Generator 6,; driven in dependence on the speed of travel supplies an AC voltage to the primary P of transformer Tr The voltage developed at the secondary S is fed through rectifier B filter capacitor C to control circuit sections ST and ST ST and ST which are arranged in parallel to one another.
Because transformer Tr, has only one secondary and supplies the same control voltage to each circuit, in order to effect switching of the various circuits at different rates 6 of travel, it is necessary to design zener diodes D D D and D with difierent breakdown voltages. These are arranged in order so that zener diode D has the lowest breakdown voltage and zener diode D has the highest breakdown voltage.
The switching system, according to FIG. 4, makes use of a separate control circuit section ST and switching network Sch with relay R1 to energize solenoid valve MV and close by-pass coupling K, which is opened during shifting. Upon accelerating of the vehicle, the first diode to break down is zener diode D The control voltage will then reach a second zener diode D via resistor R line a and relay contacts rk rk and rk When the control voltage reaches the point where zener diode D also breaks down, transistor T closes the switching network Sch, whereupon relay RI switches the shifting current to solenoid valve MV through contact r to close the by-pass coupling.
Upon increasing the rate of travel to the point where the control voltage in the control circuit section ST reaches the breakdown value of zener diode D switching network 86 141 is closed, causing relay R1 to switch the shifting current from solenoid valve MV to sole noid valve MV by means of contact r At the same time, contact rk is disconnected from contact K interrupting the current in control circuit section ST This momentary interruption opens switching network Sch and disconnects solenoid valve MV to open the by-pass coupling. At the end of the shift interval, wiper rk makes contact with ak and connects zener diode D to zener diode D via line a Upon completion of shifting, the breakdown voltage of zener diode D; is again reached. Switching network Sch will again be closed and the entire cycle will be repeated to shift into the next higher gear.
In shifting down, zener diode D; will be the first to block due to the decreasing control voltage. When this happens, control circuit section ST will be opened and switching network Sch by means of relay RI will disconnect solenoid valve MV from the switching current, causing the bypass coupling of the torque converter to be opened. Then, after a further decrease in vehicle speed, the decreasing control voltage causes zener diode D to block, which by means of control circuit section ST and switching network Sch. shifts the gear transmission from fourth to third gear. At the same time, the switch rk of relay Rl disconnects zener diode D from control circuit section ST and connects it to control circuit section ST Depending upon the relationships of the breakdown value of zener diode D; and the breakdown values of zener diodes D D and D if the vehicle is rapidly decelerated, zener diode D; will remain blocked, holding the by-pass coupling open. However, if the vehicle is decelerated gradually or decelerated to a lesser speed which is then maintained, the control voltage supplied to the lower shifting step will be sufficient to break down zener diode D and close the by-pass coupling.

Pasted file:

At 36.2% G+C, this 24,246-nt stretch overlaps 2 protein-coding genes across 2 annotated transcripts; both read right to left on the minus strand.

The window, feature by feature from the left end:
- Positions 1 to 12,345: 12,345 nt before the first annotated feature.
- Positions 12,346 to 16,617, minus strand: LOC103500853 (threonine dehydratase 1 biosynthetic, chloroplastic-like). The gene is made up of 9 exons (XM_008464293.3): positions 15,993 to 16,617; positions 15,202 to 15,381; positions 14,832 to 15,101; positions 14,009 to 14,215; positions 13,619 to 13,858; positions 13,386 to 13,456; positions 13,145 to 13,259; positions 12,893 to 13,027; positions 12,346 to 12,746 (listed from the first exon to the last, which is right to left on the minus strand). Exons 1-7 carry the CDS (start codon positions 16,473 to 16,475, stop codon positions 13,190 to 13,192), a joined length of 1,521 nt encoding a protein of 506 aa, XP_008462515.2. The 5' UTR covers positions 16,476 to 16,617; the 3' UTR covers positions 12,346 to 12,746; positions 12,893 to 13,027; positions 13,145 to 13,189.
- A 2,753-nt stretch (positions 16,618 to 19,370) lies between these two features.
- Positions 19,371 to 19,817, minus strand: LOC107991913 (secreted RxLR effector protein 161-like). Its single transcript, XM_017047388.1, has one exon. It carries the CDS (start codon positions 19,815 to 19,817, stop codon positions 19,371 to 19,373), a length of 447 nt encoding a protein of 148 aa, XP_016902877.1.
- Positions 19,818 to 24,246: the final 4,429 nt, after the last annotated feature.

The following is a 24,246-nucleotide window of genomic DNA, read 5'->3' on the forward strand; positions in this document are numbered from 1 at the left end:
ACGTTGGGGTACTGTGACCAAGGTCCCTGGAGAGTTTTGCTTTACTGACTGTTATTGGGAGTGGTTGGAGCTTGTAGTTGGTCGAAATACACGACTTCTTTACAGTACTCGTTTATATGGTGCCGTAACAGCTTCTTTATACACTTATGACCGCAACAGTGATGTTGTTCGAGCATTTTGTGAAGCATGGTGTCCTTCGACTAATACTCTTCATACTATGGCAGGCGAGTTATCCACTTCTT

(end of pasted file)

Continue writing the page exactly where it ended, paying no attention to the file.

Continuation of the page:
The difference between the control voltages at the upshifting and down-shifting points are determined by the characteristics of zener diodes D D D D and D as well as the values of resistances R R R R403, R413, R414, R415 and R416. When adjusting the gear shift points by varying shifting point regulators P P P and P the shifting point for the by-pass coupling K of the torque converter is automatically adjusted correspondingly.
To effect positive cut-off voltage at the base of the transistors, diodes D D and D and D are connected between the respective emitters of the transistors and the positive voltage line of rectifier B and resistances R R R and R are connected between the negative voltage line of the current source Q and the respective emitter. RCSlStaDCeS R409R413; Rug-R414; R411R415; and R -R transfer the positive cut-off voltage to the base.
Diodes D D ,.D and D are connected in paralel: to, respective relays R1 RI R1 and. R1 in order to affect spark quenching across the relays. In addition, to :tabilize the, circuit against interference voltages, zener liodes D and D are connected in series in the switch :urrent' circuit. Diode D and series resistance R are :onnected between shift element H, and the positive voltage, line of rectifier B to prevent damage in case of inadvertent reversal of the battery terminals.